Children can form a loving relationship with the family cat that will enrich their lives in so many ways. A close bond between cat and child won’t happen by accident though. As the parent and responsible pet owner, you need to do your part to make sure your children know what to expect when living with a cat. You also need to be sure that the home environment is both kid-safe and cat-safe. Here are six important things children need to know about living with cats.
Cats are Not Toys
In a child’s eyes, a cute, fluffy cat may resemble that stuffed animal she plays with and takes to bed at night. They need to be taught that cats are not inanimate toys but living beings with daily needs that need to be met, including food, water, grooming and cleaning up after them. Children also need to understand that animals experience pain, fear, love and many other emotions, and need to be treated kindly at all times. Your kids might think it’s fun to put doll clothes on the cat and lug her around like a baby, but not all cats will like this. Forcing a cat to do things it finds frightening or objectionable will hinder bonding and may even lead to your cat avoiding the child at all costs.
Learn to Read the Cat’s Body Language
Understanding what the cat is trying to convey through body language is such an important thing for children to learn. As individual beings, cats have different likes and dislikes, and varying degrees of tolerance. What all cats have in common, however, is that they will give off warning signals before resorting to biting or scratching to get away when they’ve had enough petting or don’t want further interaction with you. Kids – and parents – just need to know what that tail, eyes, ears, whiskers and legs are “saying.” My article, How to Read the Body Language of Cats, will give you detailed information. Read More »
A few months ago I took my cat, Annabelle, in for a routine checkup. After a thorough exam, my vet told me that Annabelle had a painful condition called tooth resorption. This came as a complete surprise, as Annabelle had been acting her normal happy self, she was eating well and seemed to be in perfect health.
I hadn’t noticed any abnormal behavior, and Annabelle did not act like she was in any discomfort when she was scarfing her CANIDAE wet food or her treats. My vet explained that even though tooth resorption is known to be quite painful, in most cases our pets don’t show outward signs until it’s become extremely uncomfortable. This is a largely a survival instinct, since an animal in the wild who showed weakness would be vulnerable to a predator.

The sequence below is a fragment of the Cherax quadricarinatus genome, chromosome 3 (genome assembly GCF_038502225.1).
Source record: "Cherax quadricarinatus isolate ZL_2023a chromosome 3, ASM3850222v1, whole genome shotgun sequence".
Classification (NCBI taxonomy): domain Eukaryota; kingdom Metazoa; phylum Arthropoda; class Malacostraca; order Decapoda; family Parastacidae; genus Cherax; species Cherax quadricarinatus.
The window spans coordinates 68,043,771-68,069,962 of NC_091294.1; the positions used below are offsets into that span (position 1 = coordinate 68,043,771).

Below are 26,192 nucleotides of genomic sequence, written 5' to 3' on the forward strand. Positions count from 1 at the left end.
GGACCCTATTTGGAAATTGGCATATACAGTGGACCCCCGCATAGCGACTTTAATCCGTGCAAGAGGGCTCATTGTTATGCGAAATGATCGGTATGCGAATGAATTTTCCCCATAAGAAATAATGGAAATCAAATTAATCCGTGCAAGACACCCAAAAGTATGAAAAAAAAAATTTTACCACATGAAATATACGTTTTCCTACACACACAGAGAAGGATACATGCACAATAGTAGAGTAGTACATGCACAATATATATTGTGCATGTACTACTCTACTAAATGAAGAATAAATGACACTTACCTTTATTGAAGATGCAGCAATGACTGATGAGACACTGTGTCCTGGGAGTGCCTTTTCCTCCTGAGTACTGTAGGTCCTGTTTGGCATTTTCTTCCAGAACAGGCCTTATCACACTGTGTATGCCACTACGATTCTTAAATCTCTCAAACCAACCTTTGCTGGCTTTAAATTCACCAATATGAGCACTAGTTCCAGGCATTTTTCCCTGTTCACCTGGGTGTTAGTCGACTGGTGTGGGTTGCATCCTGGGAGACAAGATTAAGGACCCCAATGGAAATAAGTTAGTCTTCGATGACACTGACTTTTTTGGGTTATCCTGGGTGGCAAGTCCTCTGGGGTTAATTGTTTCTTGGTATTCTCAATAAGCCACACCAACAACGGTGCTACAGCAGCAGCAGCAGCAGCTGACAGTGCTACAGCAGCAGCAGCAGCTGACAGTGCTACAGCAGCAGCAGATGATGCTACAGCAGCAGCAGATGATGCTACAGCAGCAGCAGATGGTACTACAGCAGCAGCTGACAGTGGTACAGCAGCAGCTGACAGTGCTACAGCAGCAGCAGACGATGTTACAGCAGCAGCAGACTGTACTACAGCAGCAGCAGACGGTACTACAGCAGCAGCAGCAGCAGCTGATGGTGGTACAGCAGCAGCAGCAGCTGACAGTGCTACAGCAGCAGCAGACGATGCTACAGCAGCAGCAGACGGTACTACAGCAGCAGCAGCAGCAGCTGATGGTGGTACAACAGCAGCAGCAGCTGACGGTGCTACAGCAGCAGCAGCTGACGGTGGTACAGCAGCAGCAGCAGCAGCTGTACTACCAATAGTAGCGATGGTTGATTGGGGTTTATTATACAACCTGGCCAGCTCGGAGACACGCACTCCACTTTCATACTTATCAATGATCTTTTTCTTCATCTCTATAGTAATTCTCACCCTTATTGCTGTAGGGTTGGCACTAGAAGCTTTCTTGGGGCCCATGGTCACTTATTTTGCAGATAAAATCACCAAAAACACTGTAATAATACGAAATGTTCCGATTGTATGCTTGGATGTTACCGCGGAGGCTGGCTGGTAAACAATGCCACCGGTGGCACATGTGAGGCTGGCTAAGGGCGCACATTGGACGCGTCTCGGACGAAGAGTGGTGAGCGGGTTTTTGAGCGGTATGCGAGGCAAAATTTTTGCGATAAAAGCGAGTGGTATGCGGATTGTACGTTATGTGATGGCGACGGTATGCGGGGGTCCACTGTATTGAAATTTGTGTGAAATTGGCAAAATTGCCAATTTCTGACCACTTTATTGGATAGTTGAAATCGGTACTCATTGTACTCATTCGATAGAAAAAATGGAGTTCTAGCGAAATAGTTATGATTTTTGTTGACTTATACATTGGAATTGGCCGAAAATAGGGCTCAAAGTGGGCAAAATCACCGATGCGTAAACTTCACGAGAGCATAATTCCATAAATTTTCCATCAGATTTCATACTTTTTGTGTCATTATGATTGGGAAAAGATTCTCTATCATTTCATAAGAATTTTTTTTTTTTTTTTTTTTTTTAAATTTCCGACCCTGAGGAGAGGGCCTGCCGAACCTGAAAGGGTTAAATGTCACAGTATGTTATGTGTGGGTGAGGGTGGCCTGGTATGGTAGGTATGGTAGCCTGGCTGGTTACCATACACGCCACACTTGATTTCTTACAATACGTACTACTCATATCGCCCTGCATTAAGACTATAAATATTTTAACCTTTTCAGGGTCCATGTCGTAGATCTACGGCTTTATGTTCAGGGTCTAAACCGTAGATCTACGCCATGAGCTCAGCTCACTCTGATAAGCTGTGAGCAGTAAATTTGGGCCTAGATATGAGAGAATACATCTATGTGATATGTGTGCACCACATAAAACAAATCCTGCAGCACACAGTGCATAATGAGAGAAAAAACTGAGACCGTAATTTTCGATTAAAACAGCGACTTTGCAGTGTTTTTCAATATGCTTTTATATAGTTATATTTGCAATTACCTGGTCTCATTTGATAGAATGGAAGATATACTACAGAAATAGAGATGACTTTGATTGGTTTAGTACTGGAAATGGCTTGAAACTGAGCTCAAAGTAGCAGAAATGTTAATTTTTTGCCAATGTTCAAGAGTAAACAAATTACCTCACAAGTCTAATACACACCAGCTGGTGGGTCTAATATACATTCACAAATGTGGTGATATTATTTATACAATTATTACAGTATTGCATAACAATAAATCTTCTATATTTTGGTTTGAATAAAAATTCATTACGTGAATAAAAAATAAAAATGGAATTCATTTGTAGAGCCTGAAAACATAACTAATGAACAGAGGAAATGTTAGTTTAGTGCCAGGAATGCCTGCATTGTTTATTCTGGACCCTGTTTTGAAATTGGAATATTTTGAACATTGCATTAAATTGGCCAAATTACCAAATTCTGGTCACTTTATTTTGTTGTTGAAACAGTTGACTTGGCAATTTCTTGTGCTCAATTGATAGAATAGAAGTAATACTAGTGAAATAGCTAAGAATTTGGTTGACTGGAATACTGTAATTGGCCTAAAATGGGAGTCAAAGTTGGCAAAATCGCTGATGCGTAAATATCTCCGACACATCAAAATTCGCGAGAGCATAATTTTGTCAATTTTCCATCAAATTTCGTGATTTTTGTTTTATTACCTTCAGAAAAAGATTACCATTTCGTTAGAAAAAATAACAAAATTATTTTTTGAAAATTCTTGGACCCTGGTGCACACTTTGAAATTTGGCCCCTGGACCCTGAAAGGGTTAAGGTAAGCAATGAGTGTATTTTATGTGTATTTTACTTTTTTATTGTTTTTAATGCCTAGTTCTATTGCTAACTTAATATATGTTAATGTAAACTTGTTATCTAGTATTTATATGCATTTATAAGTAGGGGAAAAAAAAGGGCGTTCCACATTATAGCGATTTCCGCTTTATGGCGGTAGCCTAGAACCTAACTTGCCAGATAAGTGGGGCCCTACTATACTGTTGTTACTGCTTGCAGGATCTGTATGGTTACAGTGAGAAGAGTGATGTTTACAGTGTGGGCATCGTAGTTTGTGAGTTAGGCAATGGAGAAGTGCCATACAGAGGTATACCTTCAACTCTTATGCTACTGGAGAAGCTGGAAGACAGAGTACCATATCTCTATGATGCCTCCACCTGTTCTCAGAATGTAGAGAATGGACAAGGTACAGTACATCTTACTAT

What is Tooth Resorption?
Although tooth resorption is similar in appearance to the cavities humans get in their teeth, there is a difference. Cavities are caused by bacterial decay which begins at the tooth’s hard outer surface (the enamel) and progresses toward the interior of the tooth. With tooth resorption, the damage begins inside the tooth with “resorptive lesions” which are caused by cells eating away at the tooth. A tooth that is affected by resorptive lesions will erode and eventually disappear entirely as it is absorbed back into the animal’s body. As a tooth disintegrates, the dentin (inner part of the tooth) and nerve are exposed, causing extreme sensitivity and a great deal of pain.
Tooth resorption occurs primarily in cats, but dogs can get it too, as can larger cats such as tigers, lions, cheetahs and leopards. Tooth resorption in domestic housecats is a common condition that affects as many as 50% of cats over three years old.
What Causes Tooth Resorption?
Some studies suggest that an excess of vitamin D in the diet may play a role in tooth resorption; other theories support that it’s an autoimmune response. However, at the present time there is no definitive answer as to what causes the resorptive lesions. What is known is that once an animal develops one resorptive lesion, it’s highly likely that other teeth will also be affected.